See what U.S. drones are doing in Pakistan

We didn’t intend for the first two posts of the day to be about military drones. Sometimes things just happen that way.

Wired’s excellent Danger Room blog is posting rare photos of destruction believed to have been caused by U.S. drones in Pakistan. Danger room warns that some of the photos are disturbing. Excerpt:

The CIA may have launched 70 drone strikes in tribal Pakistan in 2011 alone. But Americans, like the rest of the world, have no idea what the area looks like, or who lives there.

One resident of North Waziristan wants to expose the conflict. Noor Behram has spent years photographing the aftermath of drone strikes, often at personal risk. Working with Islamabad lawyer Shahzad Akbar and London-based human rights activist Clive Stafford Smith, who are helping get his photos to the outside world, Behram provided Danger Room with dozens of his images, none of which have ever been published in the United States.

  • Jim Shapiro

    The problem with drones is that they permit some techie who was weaned and programmed on violent video games to kill from a distance, without any physical or moral risk whatsoever.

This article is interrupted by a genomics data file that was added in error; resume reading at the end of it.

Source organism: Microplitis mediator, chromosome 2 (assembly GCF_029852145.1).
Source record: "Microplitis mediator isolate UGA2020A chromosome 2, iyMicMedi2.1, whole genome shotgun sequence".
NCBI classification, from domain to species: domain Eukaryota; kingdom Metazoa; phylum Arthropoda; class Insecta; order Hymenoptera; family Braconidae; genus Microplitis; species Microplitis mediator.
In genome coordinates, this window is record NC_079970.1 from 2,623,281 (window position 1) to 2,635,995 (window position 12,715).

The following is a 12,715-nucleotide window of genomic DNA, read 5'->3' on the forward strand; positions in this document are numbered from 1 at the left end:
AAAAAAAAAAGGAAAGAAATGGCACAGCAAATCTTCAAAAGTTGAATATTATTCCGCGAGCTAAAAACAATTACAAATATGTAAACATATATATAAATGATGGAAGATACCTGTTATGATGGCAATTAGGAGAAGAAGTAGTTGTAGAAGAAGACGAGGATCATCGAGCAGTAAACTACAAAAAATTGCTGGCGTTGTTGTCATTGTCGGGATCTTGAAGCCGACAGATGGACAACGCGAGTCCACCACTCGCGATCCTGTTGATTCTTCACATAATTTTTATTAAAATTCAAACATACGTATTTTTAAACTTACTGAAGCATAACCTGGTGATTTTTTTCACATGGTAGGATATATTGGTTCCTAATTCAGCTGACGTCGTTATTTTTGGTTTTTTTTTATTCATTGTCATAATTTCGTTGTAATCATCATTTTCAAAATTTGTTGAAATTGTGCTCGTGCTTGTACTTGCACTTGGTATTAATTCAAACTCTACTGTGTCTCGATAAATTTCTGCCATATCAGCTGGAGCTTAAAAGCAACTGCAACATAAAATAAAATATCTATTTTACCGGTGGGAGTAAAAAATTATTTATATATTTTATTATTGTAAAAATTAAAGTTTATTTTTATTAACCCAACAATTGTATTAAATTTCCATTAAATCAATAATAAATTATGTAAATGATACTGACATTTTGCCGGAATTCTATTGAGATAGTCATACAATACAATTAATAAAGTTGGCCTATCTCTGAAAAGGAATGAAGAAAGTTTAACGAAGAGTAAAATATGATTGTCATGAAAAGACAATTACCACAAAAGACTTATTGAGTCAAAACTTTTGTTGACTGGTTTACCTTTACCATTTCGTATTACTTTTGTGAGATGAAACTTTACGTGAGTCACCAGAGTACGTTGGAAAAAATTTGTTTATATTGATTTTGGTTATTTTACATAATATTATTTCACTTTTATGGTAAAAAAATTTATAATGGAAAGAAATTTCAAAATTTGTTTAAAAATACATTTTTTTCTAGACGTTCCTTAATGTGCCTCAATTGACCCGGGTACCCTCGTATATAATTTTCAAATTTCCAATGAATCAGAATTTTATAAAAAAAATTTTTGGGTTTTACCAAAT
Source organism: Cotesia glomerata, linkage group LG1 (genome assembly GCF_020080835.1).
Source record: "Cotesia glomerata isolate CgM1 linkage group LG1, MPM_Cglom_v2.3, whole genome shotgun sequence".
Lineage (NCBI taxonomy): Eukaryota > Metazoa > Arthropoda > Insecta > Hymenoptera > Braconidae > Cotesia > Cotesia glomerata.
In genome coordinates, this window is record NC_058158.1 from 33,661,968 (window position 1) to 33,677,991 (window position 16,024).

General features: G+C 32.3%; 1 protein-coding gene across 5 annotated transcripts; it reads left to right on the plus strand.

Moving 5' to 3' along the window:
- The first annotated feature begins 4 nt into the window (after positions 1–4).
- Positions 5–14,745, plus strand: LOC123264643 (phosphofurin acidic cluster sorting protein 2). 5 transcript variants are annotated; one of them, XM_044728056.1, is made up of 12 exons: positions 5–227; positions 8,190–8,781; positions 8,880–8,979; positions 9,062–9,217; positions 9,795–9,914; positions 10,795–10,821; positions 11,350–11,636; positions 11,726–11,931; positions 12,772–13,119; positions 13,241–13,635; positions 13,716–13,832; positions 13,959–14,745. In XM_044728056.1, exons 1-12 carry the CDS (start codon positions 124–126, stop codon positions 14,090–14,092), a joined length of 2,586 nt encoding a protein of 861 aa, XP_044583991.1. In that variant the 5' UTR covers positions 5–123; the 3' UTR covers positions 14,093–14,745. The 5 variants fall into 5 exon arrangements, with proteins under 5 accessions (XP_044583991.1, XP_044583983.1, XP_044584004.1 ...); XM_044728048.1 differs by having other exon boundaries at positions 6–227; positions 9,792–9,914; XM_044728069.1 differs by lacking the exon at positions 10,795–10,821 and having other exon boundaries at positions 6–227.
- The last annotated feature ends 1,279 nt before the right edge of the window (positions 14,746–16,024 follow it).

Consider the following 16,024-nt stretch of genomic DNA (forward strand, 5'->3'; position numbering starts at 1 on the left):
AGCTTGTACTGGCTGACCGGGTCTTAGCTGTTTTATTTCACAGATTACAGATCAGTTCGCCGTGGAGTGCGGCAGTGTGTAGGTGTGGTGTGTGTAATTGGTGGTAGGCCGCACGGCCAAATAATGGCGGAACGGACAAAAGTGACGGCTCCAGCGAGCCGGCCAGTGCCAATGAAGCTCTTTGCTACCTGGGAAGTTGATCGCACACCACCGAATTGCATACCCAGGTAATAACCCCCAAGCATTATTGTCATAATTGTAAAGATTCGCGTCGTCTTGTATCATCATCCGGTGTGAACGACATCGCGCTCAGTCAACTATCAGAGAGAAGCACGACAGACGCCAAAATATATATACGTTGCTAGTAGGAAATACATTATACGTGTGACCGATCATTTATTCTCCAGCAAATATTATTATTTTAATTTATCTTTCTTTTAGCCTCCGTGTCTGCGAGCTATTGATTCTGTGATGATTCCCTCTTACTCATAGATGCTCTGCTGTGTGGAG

Anyone who is controlling those things should be required to go to a childrens burn ward as part of their training.

  • David

    “Anyone who is controlling those things should be required to go to a childrens burn ward as part of their training.”

    I hope you feel the same way about shock and awe bombing and artillery shelling.

    I know I do.

  • Jim Shapiro

    David, I think that one of the requirements for being elected to congress should be that all of the candidates’ children have to serve on the front lines whenever we decide to throw a war.

  • John P II

    With apologies to Gertrude Stein, a bomb is a bomb is a bomb.

  • Jim Shapiro

    JP II -“a bomb is a bomb is a bomb.”

    Yes, they’re all bad. Agreed.

    But while some are designed primarily to destroy buildings, others are designed specifically to inflict human physical pain and suffering.

    Consider yourself fortunate if you haven’t experienced the difference.